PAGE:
By LAPPL Board of Directors on 05/04/2012 @ 05:09 PM

AB 109, the state’s new prison realignment law, will go down as one of the worst pieces of legislation ever enacted in California. As the list of its failures continues to grow, the only possible explanation is that either the bill’s supporters actually believe serious crimes should go unpunished, or that they are seriously incapable of crafting laws that protect the public.

The headlines behind this misguided “reform” of the criminal justice system trumpeted its dual aims of reducing the prison population and helping save the state millions of dollars. It’s now estimated that $5.9 billion in responsibilities was shifted to local counties. Californians were assured that criminals sentenced to imprisonment would still be held accountable in local custody. But this legislation’s disastrous consequences continue to add up.

Realignment’s latest outrage comes from Merced, California, where a public safety officer was killed by a DUI driver. Because of AB 109, that driver will not spend a single day behind bars.

On June 9, 2011, Amie Chick was driving with a blood alcohol level over .07, marijuana in her system and possibly while talking on a cell phone. At that same moment, 29-year-old Los Banos firefighter Andrew Maloney was riding his 2011 Suzuki motorcycle southbound on Highway 165 in Merced County when Amie Chick turned left in front of Maloney, killing him in the resulting crash.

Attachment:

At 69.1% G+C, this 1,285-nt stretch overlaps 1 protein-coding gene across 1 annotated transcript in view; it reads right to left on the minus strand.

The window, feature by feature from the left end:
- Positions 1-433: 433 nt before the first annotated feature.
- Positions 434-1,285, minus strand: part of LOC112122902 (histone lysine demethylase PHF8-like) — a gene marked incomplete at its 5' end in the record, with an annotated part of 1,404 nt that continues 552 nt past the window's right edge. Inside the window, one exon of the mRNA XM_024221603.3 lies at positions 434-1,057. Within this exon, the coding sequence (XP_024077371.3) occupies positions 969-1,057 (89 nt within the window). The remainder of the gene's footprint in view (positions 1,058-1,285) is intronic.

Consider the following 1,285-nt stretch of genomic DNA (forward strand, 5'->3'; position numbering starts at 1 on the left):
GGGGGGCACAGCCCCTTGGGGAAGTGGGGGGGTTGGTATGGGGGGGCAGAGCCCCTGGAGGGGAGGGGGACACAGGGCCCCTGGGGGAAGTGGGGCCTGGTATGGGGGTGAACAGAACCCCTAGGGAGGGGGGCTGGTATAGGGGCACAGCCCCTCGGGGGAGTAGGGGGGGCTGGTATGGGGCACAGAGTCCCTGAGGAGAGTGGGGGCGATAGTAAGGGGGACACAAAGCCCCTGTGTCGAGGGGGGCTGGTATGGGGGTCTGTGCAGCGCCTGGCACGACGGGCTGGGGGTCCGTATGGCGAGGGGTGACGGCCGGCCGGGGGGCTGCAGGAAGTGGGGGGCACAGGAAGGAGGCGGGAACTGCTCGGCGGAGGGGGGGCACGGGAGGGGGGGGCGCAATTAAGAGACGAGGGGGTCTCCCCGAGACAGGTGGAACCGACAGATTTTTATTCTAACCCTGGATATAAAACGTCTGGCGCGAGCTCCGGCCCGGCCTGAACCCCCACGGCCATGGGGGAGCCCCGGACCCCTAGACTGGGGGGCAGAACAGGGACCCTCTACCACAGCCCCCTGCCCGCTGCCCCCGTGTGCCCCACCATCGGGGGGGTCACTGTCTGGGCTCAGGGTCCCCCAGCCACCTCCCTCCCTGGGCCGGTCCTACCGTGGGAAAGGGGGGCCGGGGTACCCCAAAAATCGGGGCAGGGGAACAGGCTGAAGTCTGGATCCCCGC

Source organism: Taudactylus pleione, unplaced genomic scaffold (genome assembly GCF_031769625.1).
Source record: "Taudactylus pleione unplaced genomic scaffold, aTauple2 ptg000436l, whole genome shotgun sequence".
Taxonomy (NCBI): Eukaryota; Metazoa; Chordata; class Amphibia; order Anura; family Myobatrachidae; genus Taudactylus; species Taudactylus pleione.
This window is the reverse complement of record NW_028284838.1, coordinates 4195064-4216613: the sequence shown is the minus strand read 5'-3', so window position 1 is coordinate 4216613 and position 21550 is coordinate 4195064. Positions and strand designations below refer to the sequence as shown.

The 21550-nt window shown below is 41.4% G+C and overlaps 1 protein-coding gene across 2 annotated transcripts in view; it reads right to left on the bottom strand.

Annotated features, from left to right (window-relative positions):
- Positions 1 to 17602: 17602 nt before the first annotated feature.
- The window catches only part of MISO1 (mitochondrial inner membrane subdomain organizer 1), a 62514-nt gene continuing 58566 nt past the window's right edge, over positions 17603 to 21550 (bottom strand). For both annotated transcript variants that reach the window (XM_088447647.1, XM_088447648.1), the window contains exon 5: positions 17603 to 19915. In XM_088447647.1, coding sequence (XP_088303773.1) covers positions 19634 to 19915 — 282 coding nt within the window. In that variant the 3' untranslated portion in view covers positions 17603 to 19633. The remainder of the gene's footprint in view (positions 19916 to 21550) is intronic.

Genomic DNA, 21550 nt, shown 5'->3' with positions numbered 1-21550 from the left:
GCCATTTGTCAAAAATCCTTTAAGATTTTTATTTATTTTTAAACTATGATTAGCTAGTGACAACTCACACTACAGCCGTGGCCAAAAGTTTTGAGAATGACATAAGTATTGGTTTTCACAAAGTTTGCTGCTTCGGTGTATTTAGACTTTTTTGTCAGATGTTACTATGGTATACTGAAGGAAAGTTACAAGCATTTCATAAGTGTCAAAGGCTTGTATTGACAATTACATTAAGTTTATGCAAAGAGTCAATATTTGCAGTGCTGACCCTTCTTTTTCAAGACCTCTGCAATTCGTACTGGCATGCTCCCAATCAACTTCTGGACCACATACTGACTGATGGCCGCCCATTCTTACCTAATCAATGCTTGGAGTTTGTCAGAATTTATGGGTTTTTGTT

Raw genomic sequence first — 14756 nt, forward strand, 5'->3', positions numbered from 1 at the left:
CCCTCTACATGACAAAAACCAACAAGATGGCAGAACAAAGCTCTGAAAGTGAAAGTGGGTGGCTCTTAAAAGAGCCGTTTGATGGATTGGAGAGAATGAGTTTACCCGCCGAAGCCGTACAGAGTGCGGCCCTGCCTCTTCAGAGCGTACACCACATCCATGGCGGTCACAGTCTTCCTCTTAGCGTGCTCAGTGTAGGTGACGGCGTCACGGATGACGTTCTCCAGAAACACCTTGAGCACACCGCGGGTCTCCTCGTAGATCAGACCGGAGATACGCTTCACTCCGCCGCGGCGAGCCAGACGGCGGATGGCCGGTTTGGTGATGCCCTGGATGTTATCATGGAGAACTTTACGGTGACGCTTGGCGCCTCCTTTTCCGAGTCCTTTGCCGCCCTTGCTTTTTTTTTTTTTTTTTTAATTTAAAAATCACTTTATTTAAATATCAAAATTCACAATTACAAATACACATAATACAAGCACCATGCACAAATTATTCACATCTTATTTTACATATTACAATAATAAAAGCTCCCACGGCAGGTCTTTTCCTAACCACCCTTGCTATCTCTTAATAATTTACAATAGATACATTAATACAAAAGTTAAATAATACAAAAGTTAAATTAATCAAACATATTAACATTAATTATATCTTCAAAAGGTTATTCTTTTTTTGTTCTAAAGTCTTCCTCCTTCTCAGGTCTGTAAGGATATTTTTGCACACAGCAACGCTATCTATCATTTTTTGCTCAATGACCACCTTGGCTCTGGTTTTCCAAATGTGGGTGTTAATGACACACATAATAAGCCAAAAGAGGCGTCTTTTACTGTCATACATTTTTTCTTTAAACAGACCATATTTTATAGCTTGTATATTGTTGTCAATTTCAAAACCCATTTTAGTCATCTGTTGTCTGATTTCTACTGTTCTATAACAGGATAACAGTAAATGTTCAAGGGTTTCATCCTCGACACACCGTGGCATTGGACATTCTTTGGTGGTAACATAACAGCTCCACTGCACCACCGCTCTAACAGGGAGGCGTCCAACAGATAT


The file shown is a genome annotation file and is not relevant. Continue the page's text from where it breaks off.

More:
Chick later pleaded guilty to one count of felony vehicular manslaughter and was to begin serving her sentence of a year in jail on April 23. Under AB 109’s terms, however, she was immediately eligible for a house-arrest program because she was classified as a low-level prison inmate sentenced for a non-serious, non-violent crime. This allows her to serve her sentence at home while wearing an electronic monitoring device.

This is only one of the many tragic cases now unfolding that demonstrate how in their haste to remake punishment in California, the legislature in fact gutted punishment as a consequence of crime. Will AB 109’s proponents tell Andrew Maloney’s family their intention was that his death not be punished, or that the complete lack of punishment for his killing was simply an oversight—a case of legislative incompetence?

We invite you to share your thoughts by leaving a comment below.

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The LAPD today

By LAPPL Board of Directors on 04/24/2012 @ 03:21 PM